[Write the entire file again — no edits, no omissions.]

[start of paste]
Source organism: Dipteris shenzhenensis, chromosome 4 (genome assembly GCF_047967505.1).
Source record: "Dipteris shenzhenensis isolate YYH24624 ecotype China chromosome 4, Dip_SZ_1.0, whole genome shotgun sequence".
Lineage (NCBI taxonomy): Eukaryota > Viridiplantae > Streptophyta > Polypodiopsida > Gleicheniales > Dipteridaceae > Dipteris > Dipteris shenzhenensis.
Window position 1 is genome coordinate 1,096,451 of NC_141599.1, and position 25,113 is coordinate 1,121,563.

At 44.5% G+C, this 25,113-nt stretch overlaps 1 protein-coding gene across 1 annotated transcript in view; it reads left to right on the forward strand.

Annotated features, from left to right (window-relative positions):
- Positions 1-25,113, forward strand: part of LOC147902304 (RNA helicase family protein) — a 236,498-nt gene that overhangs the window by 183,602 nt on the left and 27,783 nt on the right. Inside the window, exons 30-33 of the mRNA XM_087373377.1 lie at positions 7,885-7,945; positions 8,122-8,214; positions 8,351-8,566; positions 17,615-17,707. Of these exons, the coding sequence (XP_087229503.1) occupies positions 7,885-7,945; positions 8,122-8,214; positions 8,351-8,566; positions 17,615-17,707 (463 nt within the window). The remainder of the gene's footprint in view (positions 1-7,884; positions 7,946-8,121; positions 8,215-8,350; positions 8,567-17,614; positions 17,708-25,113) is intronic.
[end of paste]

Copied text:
Source organism: Dipteris shenzhenensis, chromosome 4 (genome assembly GCF_047967505.1).
Source record: "Dipteris shenzhenensis isolate YYH24624 ecotype China chromosome 4, Dip_SZ_1.0, whole genome shotgun sequence".
Lineage (NCBI taxonomy): Eukaryota > Viridiplantae > Streptophyta > Polypodiopsida > Gleicheniales > Dipteridaceae > Dipteris > Dipteris shenzhenensis.
Window position 1 is genome coordinate 1,096,451 of NC_141599.1, and position 25,113 is coordinate 1,121,563.

At 44.5% G+C, this 25,113-nt stretch overlaps 1 protein-coding gene across 1 annotated transcript in view; it reads left to right on the forward strand.

Annotated features, from left to right (window-relative positions):
- Positions 1-25,113, forward strand: part of LOC147902304 (RNA helicase family protein) — a 236,498-nt gene that overhangs the window by 183,602 nt on the left and 27,783 nt on the right. Inside the window, exons 30-33 of the mRNA XM_087373377.1 lie at positions 7,885-7,945; positions 8,122-8,214; positions 8,351-8,566; positions 17,615-17,707. Of these exons, the coding sequence (XP_087229503.1) occupies positions 7,885-7,945; positions 8,122-8,214; positions 8,351-8,566; positions 17,615-17,707 (463 nt within the window). The remainder of the gene's footprint in view (positions 1-7,884; positions 7,946-8,121; positions 8,215-8,350; positions 8,567-17,614; positions 17,708-25,113) is intronic.